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MIT's new sensor system monitors building health over time

The system, which tracks a structure’s response to vibrations, is like a Fitbit for buildings

By analyzing the sounds of structure, researchers at the Massachusetts Institute of Technology (MIT) have developed a computational model for determining a building’s stability. Just as a Fitbit or smartphone can capture personal health data, the MIT system measures building vibrations picked up by strategically placed accelerometers. It then parses those movements to detect any changes to the structure’s integrity.

Researchers have been testing out the system on MIT’s 21-story Green Building, designed by I.M. Pei in the 1960s. The building was outfitted with 36 vibration sensors in 2010. The team created a virtual replica of the building and its materials, complete with physics models for how the structure should sound when, say, a large truck drives by. The models were calibrated and adjusted based on the sensor data to understand the building’s structural integrity in response to seismic vibration.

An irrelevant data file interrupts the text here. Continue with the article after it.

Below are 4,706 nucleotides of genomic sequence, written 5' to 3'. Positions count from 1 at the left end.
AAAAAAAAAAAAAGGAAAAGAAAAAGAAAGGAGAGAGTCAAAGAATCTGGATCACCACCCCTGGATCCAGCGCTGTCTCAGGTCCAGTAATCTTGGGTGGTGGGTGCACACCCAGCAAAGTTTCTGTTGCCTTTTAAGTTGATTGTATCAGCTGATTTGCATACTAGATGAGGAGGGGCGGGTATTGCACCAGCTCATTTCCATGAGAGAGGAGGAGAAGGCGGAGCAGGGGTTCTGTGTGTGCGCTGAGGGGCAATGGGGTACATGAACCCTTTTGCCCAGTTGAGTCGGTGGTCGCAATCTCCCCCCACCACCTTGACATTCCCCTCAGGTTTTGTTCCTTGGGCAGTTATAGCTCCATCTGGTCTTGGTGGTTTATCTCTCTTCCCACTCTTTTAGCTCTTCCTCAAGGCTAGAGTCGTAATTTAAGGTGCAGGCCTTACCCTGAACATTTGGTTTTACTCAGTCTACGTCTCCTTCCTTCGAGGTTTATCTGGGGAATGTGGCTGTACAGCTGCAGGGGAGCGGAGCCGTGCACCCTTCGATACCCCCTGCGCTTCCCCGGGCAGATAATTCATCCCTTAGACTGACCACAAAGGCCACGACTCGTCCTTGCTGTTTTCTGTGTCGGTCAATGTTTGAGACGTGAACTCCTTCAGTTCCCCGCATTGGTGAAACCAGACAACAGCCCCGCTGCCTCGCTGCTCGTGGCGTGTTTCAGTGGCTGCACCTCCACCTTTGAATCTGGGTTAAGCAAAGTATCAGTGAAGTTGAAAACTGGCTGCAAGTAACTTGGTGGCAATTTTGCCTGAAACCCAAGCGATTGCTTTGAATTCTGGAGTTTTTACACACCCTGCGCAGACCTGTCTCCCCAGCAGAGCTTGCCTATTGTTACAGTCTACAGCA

“The broader implication is, after an event like an earthquake, we would see immediately the changes of these features, and if and where there is damage in the system,” Oral Buyukozturk, a professor in MIT’s Department of Civil and Environmental Engineering tells MIT News. “This provides continuous monitoring and a database that would be like a health book for the building, as a function of time, much like a person’s changing blood pressure with age.”

Via: MIT News